Topic: Vintage Lenses in Brickfilming
Something I've talked a decent amount about on the forums over the past few months is the idea of shooting with older, less conventional lens choices now that we have the ability to do so on DSLRs and mirrorless non-fixed-lens digital cameras.
Of course, the older Nikon AI, AIS, and non-AI prime lenses are popular here for their manual controls and high quality at a reasonable price. And I think these lenses do have a more old-school, natural look to them that is "vintage," compared to modern Canon primes for instance. And many of these lenses are vintage in the sense that they were made in the 1980s and earlier. However, I see the look they produce as fairly neatly resolved and conventional, which is great for many projects but does not in itself bring character to the footage.
Lately I've been interested in vintage lenses that bring a sense of style to the images they produce, such as the Helios 44-2 58mm (f/2), and the Mir 1-B 37mm (f/2.8), which are old lenses produced in the USSR and now available at decent prices on eBay; about $50 and $80 respectively and depending on the condition of the lens and the particular eBay listing.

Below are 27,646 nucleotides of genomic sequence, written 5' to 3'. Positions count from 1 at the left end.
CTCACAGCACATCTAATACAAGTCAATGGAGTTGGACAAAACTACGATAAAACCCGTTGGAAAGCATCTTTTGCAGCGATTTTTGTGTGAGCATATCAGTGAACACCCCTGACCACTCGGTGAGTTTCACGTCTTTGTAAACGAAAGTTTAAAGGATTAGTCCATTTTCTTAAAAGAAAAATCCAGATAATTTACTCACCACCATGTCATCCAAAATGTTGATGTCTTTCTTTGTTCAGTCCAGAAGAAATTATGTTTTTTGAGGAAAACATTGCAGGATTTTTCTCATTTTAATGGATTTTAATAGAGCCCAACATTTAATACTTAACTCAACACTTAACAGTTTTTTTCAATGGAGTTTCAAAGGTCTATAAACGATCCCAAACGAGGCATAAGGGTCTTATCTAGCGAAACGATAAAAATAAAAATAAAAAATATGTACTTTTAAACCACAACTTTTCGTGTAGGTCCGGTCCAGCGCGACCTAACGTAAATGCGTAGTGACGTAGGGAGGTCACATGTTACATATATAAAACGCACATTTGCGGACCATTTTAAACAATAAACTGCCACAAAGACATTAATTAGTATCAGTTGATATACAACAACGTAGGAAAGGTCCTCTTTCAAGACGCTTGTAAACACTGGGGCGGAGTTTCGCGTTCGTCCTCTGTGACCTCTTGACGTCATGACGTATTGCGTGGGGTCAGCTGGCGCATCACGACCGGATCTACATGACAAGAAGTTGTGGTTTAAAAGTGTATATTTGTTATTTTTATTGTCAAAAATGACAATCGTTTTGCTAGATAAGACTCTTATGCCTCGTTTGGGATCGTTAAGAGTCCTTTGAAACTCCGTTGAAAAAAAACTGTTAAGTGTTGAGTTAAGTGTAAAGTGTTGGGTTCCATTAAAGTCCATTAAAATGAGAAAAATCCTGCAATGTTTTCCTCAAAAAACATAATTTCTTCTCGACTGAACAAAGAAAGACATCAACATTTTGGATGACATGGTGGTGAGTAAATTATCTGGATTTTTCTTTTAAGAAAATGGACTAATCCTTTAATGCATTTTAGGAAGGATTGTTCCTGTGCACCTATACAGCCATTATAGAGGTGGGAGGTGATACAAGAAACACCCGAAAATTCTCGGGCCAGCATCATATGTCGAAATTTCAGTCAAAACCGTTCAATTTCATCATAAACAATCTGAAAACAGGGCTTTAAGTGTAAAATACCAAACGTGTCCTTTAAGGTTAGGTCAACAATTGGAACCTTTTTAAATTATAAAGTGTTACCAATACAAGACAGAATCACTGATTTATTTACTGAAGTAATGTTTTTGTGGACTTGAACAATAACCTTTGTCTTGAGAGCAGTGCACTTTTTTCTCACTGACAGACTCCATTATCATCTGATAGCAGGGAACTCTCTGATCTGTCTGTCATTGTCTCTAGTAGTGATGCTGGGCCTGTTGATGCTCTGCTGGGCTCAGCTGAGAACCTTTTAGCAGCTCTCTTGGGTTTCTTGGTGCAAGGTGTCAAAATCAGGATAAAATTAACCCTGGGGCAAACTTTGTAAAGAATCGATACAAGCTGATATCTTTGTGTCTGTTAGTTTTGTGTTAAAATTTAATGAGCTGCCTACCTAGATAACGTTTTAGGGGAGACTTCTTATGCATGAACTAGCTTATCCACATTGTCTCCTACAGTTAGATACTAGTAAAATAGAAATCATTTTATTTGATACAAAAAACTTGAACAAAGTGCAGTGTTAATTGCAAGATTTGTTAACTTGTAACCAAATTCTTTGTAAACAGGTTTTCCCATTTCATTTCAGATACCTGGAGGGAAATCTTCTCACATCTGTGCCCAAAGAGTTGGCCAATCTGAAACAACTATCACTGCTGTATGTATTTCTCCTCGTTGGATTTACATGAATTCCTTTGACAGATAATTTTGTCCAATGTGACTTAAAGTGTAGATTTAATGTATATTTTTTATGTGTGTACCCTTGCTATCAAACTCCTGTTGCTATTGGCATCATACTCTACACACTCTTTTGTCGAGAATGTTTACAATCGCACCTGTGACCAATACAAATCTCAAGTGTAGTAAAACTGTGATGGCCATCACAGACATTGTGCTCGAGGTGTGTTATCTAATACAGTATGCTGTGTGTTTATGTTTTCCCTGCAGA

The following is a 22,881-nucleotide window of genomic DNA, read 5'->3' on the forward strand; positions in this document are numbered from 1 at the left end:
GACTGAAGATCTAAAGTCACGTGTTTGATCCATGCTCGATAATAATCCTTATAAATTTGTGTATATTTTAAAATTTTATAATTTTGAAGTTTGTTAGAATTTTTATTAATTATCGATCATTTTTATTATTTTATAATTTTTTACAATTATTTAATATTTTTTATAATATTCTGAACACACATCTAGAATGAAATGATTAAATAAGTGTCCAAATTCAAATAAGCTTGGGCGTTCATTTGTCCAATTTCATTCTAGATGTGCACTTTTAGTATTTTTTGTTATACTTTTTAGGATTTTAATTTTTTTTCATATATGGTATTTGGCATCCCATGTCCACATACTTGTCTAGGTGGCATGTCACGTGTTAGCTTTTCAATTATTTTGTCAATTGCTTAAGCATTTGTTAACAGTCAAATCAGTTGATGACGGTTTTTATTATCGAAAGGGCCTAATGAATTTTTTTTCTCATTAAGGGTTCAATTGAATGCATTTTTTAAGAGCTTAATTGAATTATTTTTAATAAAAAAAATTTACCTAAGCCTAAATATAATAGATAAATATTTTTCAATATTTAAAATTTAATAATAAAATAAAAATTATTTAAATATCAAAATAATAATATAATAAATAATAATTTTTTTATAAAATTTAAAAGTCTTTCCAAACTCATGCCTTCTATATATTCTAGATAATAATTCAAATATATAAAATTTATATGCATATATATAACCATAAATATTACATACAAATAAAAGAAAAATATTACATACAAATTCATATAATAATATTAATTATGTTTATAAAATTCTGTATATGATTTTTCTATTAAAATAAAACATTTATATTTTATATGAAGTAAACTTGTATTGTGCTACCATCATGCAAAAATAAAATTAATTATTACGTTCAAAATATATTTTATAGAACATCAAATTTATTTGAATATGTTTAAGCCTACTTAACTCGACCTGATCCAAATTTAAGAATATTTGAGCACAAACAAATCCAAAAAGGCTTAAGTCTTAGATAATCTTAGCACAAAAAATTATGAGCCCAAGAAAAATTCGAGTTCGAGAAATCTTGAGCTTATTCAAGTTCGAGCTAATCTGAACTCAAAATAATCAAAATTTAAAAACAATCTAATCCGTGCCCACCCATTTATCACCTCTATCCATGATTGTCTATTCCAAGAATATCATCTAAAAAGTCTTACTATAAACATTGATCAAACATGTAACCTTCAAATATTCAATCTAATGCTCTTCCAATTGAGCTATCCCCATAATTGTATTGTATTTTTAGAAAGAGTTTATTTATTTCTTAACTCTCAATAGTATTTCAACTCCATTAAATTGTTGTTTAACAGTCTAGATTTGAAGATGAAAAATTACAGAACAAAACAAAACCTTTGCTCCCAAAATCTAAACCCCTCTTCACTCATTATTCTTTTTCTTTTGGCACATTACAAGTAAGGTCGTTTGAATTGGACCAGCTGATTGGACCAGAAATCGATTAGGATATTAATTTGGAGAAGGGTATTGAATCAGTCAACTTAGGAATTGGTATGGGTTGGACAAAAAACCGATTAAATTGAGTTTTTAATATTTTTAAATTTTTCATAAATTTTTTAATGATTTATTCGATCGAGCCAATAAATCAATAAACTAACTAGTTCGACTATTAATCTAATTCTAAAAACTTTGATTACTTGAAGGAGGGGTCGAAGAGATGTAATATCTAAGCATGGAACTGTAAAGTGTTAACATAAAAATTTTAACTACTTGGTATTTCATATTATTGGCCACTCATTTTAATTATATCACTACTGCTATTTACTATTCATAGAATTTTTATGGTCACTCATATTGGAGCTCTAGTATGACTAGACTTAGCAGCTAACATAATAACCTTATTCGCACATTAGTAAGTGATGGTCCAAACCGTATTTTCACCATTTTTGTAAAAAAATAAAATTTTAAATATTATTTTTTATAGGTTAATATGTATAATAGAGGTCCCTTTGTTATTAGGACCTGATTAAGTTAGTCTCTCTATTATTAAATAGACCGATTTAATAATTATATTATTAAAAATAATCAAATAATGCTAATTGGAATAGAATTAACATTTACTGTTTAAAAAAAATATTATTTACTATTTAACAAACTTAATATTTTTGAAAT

I used them heavily for the documentary, and now I've been shooting my new film for the BiM Collection on these two lenses. It has worked pretty well, although I do have to use diopters or extension tubes in most shots in order to focus close enough. A hassle, but I'm pleased with the look I'm getting. I feel it has a distinctive texture to it (especially when depth of field is shallow) that is different from most modern lenses.
edit: got a question about the vertical streaks in this image, those are a result of the diopter I had to use to get it in focus reflecting light.
These are m42 mount lenses, so you need an adapter to use them on most cameras. (Canon cameras would use a little EOS to m42 adapter ring, very cheap)
Has anybody else tried filming with some more off-beat lens choices, such as old vintage lenses? Any favorites or recommendations? I've found Vintage Lenses for Video to be a good starting point for learning about this stuff.